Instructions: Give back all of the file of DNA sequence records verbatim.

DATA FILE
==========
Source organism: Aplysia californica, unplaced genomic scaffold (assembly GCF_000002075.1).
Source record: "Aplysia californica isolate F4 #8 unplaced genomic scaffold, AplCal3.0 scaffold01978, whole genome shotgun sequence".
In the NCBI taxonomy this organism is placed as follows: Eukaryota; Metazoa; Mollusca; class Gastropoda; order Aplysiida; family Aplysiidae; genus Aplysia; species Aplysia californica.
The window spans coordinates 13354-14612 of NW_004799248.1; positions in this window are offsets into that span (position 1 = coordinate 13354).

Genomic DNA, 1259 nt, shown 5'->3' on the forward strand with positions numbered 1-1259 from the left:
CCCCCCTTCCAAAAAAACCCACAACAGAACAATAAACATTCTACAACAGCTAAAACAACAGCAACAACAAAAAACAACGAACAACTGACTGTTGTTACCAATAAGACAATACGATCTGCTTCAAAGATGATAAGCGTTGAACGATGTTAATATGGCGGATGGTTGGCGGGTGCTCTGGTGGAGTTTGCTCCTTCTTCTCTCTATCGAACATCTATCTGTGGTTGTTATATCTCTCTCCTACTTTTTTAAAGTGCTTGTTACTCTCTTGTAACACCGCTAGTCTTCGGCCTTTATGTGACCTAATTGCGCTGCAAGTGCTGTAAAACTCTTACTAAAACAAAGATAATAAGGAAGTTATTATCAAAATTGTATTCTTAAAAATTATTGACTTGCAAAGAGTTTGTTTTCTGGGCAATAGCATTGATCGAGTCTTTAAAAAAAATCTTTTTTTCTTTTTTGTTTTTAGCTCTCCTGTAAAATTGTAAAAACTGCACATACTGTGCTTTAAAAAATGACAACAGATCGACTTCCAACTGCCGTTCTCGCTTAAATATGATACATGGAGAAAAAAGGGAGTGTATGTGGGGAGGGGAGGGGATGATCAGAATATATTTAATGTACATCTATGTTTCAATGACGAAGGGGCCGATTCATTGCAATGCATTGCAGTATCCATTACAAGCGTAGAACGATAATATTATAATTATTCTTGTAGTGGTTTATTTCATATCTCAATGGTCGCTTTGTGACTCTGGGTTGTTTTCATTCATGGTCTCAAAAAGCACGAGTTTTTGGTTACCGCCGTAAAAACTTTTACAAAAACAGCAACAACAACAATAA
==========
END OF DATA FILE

Source organism: Aplysia californica, unplaced genomic scaffold (assembly GCF_000002075.1).
Source record: "Aplysia californica isolate F4 #8 unplaced genomic scaffold, AplCal3.0 scaffold01978, whole genome shotgun sequence".
In the NCBI taxonomy this organism is placed as follows: Eukaryota; Metazoa; Mollusca; class Gastropoda; order Aplysiida; family Aplysiidae; genus Aplysia; species Aplysia californica.
The window spans coordinates 13354-14612 of NW_004799248.1; positions in this window are offsets into that span (position 1 = coordinate 13354).

Genomic DNA, 1259 nt, shown 5'->3' on the forward strand with positions numbered 1-1259 from the left:
CCCCCCTTCCAAAAAAACCCACAACAGAACAATAAACATTCTACAACAGCTAAAACAACAGCAACAACAAAAAACAACGAACAACTGACTGTTGTTACCAATAAGACAATACGATCTGCTTCAAAGATGATAAGCGTTGAACGATGTTAATATGGCGGATGGTTGGCGGGTGCTCTGGTGGAGTTTGCTCCTTCTTCTCTCTATCGAACATCTATCTGTGGTTGTTATATCTCTCTCCTACTTTTTTAAAGTGCTTGTTACTCTCTTGTAACACCGCTAGTCTTCGGCCTTTATGTGACCTAATTGCGCTGCAAGTGCTGTAAAACTCTTACTAAAACAAAGATAATAAGGAAGTTATTATCAAAATTGTATTCTTAAAAATTATTGACTTGCAAAGAGTTTGTTTTCTGGGCAATAGCATTGATCGAGTCTTTAAAAAAAATCTTTTTTTCTTTTTTGTTTTTAGCTCTCCTGTAAAATTGTAAAAACTGCACATACTGTGCTTTAAAAAATGACAACAGATCGACTTCCAACTGCCGTTCTCGCTTAAATATGATACATGGAGAAAAAAGGGAGTGTATGTGGGGAGGGGAGGGGATGATCAGAATATATTTAATGTACATCTATGTTTCAATGACGAAGGGGCCGATTCATTGCAATGCATTGCAGTATCCATTACAAGCGTAGAACGATAATATTATAATTATTCTTGTAGTGGTTTATTTCATATCTCAATGGTCGCTTTGTGACTCTGGGTTGTTTTCATTCATGGTCTCAAAAAGCACGAGTTTTTGGTTACCGCCGTAAAAACTTTTACAAAAACAGCAACAACAACAATAA